Firm Profile > Womble Bond Dickinson (UK) LLP > Aberdeen, Scotland

Womble Bond Dickinson (UK) LLP
The Silver Fin Building
AB10 1YP

Commercial property: Edinburgh and Glasgow Tier 4

The Scotland real estate team at Womble Bond Dickinson (UK) LLP works as part of the larger national group. It is active in the energy, residential development, finance, retail, office and build-to-rent sectors. Edinburgh-based Michael Spence, who is the head of the team, specialises in development work.

Practice head(s):

Michael Spence

Other key lawyers:

Philip Knight; Paul Kenneth; Paul Mason

Key clients

Renewable Energy Systems Limited

Ashfield Land (Glasgow) Limited

Edison Oakapple Limited

ESB Asset Development UK Limited

Statkraft Ireland Limited (formerly Element Power Ireland Limited)

Bridon International Limited

Airwave Solutions Limited

Lloyds Banking Group (Scottish panel)

Ministry of Justice (Scottish real estate)

Brent Infrastructure IBV

Post Office Limited (Scottish real estate)

Smartsheet UK Limited

Carpetright plc

Womble Bond Dickinson (WBD) is a full-service transatlantic law firm, created on 1 November 2017, from the combination of UK law firm Bond Dickinson and US firm Womble Carlyle. The new combined firm is now amongst the Top 100 law firms globally and a Top 20 UK law firm.

In the UK, WBD has more than 120 partners and around 450 lawyers based in eight major cities across the country including in London, Bristol, Plymouth, Southampton, Leeds, Newcastle, Edinburgh and Aberdeen. In the US the firm has over 540 lawyers working across 19 offices including Houston, Boston, Washington DC, Atlanta and Los Angeles to name a few. The firm’s reach also extends to Europe where it has strategic partnerships with law firms in Germany and France, and through the Lex Mundi network, WBD can offer clients access to counsel in more than 120 countries.

WBD’s Scottish presence is delivered from its Edinburgh and Aberdeen offices which focus on delivering legal services to clients in its key sectors, and in particular energy and power renewables, real estate and financial institutions. The Scottish team has significant experience in oil and gas exploration and production as well as in supporting the oil and gas service sector. Its experience in the oil and gas sector is complemented by its wider offering in areas such as corporate, projects and infrastructure, real estate, commercial, competition, employment, environment, health and safety, insolvency, intellectual property and tax.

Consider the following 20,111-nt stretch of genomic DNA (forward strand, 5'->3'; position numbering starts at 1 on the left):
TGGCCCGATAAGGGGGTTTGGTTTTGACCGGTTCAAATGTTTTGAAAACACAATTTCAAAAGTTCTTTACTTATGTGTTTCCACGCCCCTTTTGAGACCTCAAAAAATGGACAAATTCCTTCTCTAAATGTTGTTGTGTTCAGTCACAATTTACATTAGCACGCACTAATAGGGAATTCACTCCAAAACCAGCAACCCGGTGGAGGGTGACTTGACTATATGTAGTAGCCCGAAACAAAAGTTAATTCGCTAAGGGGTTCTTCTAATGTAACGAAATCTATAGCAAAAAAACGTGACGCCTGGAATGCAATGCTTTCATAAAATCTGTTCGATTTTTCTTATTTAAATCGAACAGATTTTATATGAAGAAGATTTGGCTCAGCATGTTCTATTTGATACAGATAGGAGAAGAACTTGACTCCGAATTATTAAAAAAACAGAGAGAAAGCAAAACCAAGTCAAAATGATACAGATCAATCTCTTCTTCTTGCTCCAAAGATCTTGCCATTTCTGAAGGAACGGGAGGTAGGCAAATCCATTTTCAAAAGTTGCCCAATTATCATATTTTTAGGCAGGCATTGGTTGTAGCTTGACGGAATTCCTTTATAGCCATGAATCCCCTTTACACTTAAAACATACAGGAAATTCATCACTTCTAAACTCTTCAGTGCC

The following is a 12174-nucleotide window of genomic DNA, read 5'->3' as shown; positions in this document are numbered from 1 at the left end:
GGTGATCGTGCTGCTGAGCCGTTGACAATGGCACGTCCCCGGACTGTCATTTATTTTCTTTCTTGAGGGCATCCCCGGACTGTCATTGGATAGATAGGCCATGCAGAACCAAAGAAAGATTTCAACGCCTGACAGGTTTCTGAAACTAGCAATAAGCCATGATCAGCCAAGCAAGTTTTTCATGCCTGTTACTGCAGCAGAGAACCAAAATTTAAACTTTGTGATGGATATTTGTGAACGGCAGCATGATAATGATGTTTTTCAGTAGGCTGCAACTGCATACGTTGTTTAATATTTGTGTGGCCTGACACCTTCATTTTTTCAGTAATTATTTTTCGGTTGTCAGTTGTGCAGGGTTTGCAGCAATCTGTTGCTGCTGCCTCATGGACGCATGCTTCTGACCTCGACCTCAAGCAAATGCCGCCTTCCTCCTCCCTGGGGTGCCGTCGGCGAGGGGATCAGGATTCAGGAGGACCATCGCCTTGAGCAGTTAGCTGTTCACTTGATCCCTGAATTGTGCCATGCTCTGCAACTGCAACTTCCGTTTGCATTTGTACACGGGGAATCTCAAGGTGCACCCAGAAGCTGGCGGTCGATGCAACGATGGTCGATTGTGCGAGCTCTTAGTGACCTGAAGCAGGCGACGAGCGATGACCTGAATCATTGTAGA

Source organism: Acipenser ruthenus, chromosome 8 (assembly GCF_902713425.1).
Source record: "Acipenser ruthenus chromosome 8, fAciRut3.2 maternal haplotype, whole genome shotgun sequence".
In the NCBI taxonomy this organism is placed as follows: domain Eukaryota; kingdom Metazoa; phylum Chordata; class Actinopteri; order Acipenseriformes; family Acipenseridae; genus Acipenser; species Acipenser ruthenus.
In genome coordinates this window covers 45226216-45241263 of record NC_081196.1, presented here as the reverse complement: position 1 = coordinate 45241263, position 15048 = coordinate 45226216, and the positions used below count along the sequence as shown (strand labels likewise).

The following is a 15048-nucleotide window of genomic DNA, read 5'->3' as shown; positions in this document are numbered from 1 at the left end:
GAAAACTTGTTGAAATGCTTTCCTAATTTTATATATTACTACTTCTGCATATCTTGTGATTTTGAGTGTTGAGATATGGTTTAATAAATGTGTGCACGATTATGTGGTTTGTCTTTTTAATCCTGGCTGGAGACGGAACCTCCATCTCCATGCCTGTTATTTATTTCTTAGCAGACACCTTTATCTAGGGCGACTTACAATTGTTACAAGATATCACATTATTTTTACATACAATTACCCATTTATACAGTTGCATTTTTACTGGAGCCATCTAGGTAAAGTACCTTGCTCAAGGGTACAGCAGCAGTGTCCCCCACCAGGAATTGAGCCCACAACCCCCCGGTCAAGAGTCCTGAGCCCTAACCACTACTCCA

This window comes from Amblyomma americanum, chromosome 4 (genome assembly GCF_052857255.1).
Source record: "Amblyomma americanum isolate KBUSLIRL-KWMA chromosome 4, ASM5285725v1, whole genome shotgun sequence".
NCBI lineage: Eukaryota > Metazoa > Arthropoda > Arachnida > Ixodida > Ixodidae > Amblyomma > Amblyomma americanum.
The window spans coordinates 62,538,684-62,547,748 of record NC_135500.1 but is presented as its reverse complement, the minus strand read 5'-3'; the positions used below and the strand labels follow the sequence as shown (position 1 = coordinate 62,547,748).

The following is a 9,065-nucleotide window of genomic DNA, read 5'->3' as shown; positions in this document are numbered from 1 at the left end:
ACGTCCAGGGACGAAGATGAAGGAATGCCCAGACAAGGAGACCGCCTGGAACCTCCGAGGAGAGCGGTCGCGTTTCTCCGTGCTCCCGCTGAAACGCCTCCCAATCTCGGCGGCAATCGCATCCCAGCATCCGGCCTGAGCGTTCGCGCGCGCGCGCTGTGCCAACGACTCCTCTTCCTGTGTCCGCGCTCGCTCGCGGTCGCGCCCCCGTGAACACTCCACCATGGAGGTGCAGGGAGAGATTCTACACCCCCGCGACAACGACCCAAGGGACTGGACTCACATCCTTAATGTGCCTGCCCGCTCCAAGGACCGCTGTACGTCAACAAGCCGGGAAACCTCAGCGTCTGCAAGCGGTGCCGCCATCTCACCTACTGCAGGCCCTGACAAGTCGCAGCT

WBD celebrated last year its move to larger offices in Edinburgh following a period of significant growth as well as a series of senior hires including financial services partner and UK head Jonny Williams.

WBD advises over 40 FTSE 350 companies, including many of the largest businesses in the country, government organisations and wealthy individuals. The firm advises clients across eleven key sectors including: energy and natural resources; financial institutions; healthcare; insurance; manufacturing; real estate; retail and consumer; transport, logistics and infrastructure; pharmaceuticals and life sciences; technology; and private wealth.

WBD also works closely with UK Local and Central Government authorities, as well as other organisations in the wider public and third sector. The firm advises the UK Government’s Crown Commercial Service, providing a full-service of legal expertise across a range of disciplines, including general commercial, litigation and employment advice. WBD was appointed as a Tier 1 firm advising Central Government Departments, Agencies and Arms’ Length Bodies.

In addition, WBD is a member of The Whitehall & Industry Group (WIG), an independent charity that brings business, government and the not-for-profit sector closer together, to learn from each other and co-create solutions. As a law firm advising public, private and not for profit organisations, WBD understands the importance for further cross-sector collaborations and WIG provides the perfect platform to build dialogue and enhance learning and understanding.

The firm has a wealth of expertise and a strong track record in all these sectors, enabling it to build strong relationships and deliver an excellent service to clients. This thorough understanding of its clients and of the sectors they operate in, means that WBD can anticipate and deliver the right expertise through innovative solutions.

WBD has a strong focus on innovation, the firm was ranked 33rd in the FT’s Europe Top 50 Most Innovative Law Firms. It also has a dedicated Innovation Group that works with lawyers and clients to help identify new opportunities of delivering the best value and coordinate initiatives and projects across the firm that will help drive the business – and its clients – forward.

With this ambition in mind, the firm recently launched the WBD Advance platform, a flexible solution that pulls together all of the firm’s key technology and business services that are becoming increasingly essential to clients alongside traditional legal advice. These services include support for high-volume projects such as due diligence; document review; project and risk management of legal work; automation and process design; managing knowledge and information; and flexible resourcing including flexible lawyering options for in-house counsel.